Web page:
By Demetrius Dillard
Special to the AFRO
Two Washington, D.C.-based organizations have announced their contribution in facilitating a green economy as the city transitions to running completely on renewable energy while creating a sustainable environment for its residents.
On May 17, DC Green Bank and Flywheel Development announced the closing of a $3.2 million partnership to finance the installation of solar panels at six condominium communities in Southeast Washington.
The Fairfax Village community will host most of the solar installations, in addition to other low-to-moderate income individuals residing in Wards 7 and 8. This solar energy initiative will not only reduce a considerable financial burden, but will also create job opportunities for residents of Southeast Washington, said DC Green Bank CEO Eli Hopson.
“We believe that inclusive prosperity is an essential and necessary core value of the DC Green Bank. Our purpose is to make sure that everyone in D.C. is able to participate in and see the benefits from the transition that’s coming to the clean economy,” Hopson said.
“If we were only making investments in large commercial buildings or with individuals who have the money to pay for these things already, then you’re not really seeing the benefits flow fairly and in an inclusive manner.”
Geographical, racial and gender diversity, along with affordable housing, are other commitments of the DC Green Bank, Hopson added.
This project marks the second straight year that DC Green Bank and Flywheel Development have partnered to produce a portfolio of projects that will serve a financial and environmental benefit for D.C. residents.
In 2020, DC Green Bank, established by Mayor Muriel Bowser and the D.C. City Council in 2018, and Flywheel Development, a sustainable development company active in real estate, solar development and stormwater management infrastructure, joined City First Enterprises to construct eight rooftop solar energy installations in Wards 4, 7 and 8, as part of DCSEU’s ‘Solar for All’ program.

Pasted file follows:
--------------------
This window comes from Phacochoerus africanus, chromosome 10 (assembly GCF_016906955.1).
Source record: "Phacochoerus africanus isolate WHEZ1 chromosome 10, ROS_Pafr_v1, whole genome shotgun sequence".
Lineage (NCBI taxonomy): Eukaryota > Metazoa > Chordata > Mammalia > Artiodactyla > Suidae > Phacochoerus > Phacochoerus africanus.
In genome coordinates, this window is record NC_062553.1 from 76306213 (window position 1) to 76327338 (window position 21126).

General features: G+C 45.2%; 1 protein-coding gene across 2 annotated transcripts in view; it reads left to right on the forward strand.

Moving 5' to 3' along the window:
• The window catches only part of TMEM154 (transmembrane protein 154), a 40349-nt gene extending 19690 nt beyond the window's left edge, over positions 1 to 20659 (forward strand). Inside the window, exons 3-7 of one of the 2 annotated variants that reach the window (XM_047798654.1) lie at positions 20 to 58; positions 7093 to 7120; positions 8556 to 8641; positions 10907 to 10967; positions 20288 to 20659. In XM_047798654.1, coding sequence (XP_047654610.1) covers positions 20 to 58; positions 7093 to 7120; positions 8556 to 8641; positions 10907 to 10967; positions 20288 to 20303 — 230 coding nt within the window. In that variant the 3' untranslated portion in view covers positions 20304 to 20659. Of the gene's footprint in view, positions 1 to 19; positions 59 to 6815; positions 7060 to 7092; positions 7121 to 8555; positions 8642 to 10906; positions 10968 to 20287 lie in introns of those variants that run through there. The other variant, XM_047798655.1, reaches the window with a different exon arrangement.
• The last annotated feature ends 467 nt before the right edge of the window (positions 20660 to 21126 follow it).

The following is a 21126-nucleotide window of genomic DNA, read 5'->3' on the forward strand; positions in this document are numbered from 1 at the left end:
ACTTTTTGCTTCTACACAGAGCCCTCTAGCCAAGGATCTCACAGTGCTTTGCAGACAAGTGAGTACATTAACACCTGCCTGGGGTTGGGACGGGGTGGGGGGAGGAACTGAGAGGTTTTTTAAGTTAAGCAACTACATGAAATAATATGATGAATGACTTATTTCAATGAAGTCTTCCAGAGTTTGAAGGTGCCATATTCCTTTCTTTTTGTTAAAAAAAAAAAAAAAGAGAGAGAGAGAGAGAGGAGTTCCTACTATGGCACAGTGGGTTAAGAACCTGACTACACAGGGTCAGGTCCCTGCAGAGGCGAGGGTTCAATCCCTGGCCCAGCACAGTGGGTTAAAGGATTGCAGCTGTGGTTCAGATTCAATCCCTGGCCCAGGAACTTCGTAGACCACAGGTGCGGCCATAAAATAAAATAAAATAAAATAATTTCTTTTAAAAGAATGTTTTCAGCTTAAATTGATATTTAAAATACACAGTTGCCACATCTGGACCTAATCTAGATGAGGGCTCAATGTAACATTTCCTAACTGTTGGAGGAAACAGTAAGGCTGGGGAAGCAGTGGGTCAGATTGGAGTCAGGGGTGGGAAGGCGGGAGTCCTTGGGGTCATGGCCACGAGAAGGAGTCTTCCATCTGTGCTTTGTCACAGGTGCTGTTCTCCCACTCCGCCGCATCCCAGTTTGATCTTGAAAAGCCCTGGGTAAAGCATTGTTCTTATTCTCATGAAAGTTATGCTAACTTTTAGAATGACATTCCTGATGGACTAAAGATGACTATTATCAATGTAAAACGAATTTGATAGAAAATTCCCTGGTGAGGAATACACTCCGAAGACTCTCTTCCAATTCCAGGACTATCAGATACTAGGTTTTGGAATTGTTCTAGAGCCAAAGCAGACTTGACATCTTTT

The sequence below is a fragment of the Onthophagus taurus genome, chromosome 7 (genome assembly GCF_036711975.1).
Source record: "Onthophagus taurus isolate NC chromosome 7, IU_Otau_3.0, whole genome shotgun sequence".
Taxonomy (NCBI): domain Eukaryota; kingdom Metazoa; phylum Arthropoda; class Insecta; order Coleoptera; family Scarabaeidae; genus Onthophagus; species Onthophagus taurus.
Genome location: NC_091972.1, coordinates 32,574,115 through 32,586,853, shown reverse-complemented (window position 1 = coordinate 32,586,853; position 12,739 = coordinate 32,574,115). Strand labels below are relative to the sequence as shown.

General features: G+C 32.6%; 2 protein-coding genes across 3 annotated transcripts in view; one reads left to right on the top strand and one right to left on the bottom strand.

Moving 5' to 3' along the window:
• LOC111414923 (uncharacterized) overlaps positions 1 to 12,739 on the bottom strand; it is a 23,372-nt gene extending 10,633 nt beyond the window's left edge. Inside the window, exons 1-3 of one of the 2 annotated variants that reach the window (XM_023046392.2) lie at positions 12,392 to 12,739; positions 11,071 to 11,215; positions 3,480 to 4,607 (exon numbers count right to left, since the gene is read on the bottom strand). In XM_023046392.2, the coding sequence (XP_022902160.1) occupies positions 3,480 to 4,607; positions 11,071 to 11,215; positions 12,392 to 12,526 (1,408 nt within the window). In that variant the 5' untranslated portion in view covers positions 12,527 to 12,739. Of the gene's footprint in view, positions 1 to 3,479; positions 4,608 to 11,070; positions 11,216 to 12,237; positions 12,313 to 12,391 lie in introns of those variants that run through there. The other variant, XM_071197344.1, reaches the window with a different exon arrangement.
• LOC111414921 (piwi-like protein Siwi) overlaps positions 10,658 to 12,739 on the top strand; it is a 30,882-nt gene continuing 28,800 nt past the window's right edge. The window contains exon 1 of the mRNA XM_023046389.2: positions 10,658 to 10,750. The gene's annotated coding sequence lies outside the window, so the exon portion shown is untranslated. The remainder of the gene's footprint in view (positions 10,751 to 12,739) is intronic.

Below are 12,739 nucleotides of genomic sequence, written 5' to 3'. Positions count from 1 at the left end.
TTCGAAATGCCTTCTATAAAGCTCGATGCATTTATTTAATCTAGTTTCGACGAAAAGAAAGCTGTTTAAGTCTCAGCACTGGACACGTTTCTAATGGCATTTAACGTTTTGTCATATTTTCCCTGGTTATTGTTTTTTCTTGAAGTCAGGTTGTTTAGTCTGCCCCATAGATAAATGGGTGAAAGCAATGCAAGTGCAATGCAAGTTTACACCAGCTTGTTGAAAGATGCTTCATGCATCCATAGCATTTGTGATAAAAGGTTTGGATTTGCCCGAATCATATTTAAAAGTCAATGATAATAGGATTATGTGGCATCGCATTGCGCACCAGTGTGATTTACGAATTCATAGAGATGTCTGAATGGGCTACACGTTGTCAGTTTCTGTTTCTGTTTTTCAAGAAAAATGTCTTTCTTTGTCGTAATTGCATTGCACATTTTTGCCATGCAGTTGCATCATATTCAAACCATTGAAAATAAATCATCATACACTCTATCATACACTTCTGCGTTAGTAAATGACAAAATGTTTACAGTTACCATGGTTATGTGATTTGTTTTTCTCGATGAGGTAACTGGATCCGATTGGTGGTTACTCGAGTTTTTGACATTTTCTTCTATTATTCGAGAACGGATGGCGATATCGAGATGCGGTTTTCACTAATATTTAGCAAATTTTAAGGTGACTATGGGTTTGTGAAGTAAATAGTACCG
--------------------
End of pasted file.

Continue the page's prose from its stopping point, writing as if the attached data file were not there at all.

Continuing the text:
Solar for All, an initiative operated by the D.C. Sustainable Energy Utility (DCSEU), aims to provide 100,000 low-income households the benefits of solar electricity over the next decade or so and played a pivotal role in the latest solar installation project.
DC Green Bank is providing $1.7 million of construction loans in addition to more than $900,000 in funding from the Solar for All program to finance the project, which consists of supplying solar capacity and roof replacements for 11 condominium buildings.
Once completed, the installations will cut electricity bills in half for nearly 230 low-to moderate-income residents throughout Washington, and the portfolio of projects is expected to generate as much as $2.3 million in electricity savings for DC low-to-moderate-income residents over the next 15 years, according to a statement released by DC Green Bank.
Roof replacements that will be administered on the 11 residential properties is expected to improve the energy efficiency and durability of the buildings. In total, 33 condominium buildings will receive solar capacity according to Jessica Pitts, principal and co-founder of Flywheel Development.
“The District is a leader in terms of structuring programs such as Solar for All, and really putting a priority on supporting low-to-moderate-income residents in helping them participate in the new green economy,” Pitts said.
The projects are expected to reduce nearly 1,000 tons of carbon dioxide-equivalent annually and are projected to create 19 jobs during the construction phase, which began in May and will run to August.
According to Pitts, the jobs created as a result of the project will include project manager, site supervisors, solar team leaders, solar installers, heavy equipment operators and general laborers. The individuals occupying those tasks will complete the physical work of installing solar panels as well as working with the DCSEU on program documentation.
Flywheel Development anticipates the partnership with DC Green Bank being an ongoing collaboration, Pitts continued.
“There’s not a lot of programs in other states that are this large or this advanced to provide this level of impact,” she said.
“I think the District has great programs, and we really enjoy working with the city, and we enjoy working with the Green Bank to help make all of this possible, and we of course enjoy working with the residents that are living in these communities.”
Help us Continue to tell OUR Story and join the AFRO family as a member – subscribers are now members! Join here!